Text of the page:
2. You’ll need a place to store confidential documents.

Maintaining student confidentiality is an essential task for all teachers. Whether it is a 504 form, an IEP, or a behavior plan, these documents cannot be left on counters or shelves due to the absence of a desk.  Investigate your district’s human resource department policies regarding the best practice for maintaining confidentiality. It is likely they require these documents to be locked up. In this case, a locking filing cabinet or locking flat file drawer is a suitable substitute.

3. You may need to find an alternative place to take a “time out.”

Teaching art is deeply rewarding but also deeply draining. Some professionals enjoy having their desk serve as a student-free oasis in the middle of a chaotic classroom. Don’t discount the effect removing your desk will have on your day-to-day mental state. Will you still feel like you have the space to relax in your own classroom? I found I still needed a tiny table (approx. two feet by four feet) pushed against a wall. This small piece of real estate is large enough to hold just my laptop, document camera, a cup of coffee, and my sanity.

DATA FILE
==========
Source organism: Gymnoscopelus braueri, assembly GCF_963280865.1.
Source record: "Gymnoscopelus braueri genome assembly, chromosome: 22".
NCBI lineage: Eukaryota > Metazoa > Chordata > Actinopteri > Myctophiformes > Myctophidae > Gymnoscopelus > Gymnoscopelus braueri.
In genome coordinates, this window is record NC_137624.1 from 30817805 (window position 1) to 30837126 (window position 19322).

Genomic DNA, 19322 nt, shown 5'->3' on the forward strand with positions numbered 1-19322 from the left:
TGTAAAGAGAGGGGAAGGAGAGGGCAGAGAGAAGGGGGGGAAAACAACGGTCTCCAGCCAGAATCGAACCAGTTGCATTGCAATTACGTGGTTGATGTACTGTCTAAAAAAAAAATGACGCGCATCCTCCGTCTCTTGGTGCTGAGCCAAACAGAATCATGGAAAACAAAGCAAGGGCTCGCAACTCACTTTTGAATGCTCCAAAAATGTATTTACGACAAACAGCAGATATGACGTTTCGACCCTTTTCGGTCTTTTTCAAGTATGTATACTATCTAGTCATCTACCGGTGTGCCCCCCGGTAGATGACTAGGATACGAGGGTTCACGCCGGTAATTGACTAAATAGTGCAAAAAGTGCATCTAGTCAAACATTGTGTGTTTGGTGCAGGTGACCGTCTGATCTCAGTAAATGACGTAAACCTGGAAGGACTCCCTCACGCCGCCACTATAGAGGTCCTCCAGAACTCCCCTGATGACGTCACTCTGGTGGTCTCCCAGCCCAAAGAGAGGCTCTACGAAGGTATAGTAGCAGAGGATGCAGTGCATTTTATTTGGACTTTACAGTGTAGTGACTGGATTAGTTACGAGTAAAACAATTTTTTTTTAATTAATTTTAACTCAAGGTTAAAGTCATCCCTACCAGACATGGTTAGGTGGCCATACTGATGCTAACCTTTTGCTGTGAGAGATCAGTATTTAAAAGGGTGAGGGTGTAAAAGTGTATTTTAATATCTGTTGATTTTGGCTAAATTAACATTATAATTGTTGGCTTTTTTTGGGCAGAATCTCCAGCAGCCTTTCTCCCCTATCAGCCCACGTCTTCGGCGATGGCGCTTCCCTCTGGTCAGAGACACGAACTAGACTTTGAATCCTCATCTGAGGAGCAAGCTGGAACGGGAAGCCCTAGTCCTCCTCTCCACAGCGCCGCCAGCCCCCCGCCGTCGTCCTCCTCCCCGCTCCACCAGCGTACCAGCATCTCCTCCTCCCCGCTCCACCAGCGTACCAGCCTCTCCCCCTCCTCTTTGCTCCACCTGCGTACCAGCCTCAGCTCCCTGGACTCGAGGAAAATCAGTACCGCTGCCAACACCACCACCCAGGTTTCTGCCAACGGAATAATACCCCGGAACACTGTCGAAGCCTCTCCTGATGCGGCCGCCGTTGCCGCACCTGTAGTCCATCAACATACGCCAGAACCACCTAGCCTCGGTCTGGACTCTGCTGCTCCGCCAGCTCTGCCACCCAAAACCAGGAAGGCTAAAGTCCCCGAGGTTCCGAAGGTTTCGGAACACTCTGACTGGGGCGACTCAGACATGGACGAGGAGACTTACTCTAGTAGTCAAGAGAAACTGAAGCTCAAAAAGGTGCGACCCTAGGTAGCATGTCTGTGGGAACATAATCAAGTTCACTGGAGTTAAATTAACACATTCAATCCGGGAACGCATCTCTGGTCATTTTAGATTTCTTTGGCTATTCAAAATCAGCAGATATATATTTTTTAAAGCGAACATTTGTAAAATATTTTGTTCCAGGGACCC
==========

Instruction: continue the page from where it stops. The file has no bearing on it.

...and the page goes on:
As you plan your back-to-school classroom floor plan, reflect deeply on your traditional teacher desk. Is it an integral part of your day? Or, would removing that desk open up some positive possibilities for you and your students? If so, be brave and ditch your desk!

How often do you use your teacher desk, and for what types of activities?

If you have already ditched your desk, what are the benefits and challenges?

Magazine articles and podcasts are opinions of professional education contributors and do not necessarily represent the position of the Art of Education University (AOEU) or its academic offerings. Contributors use terms in the way they are most often talked about in the scope of their educational experiences.


Lindsey Moss

Lindsey Moss, an elementary school art educator, is AOEU’s Content Specialist and a former AOEU Writer. She enjoys art history and finding creative and fun solutions to educational challenges.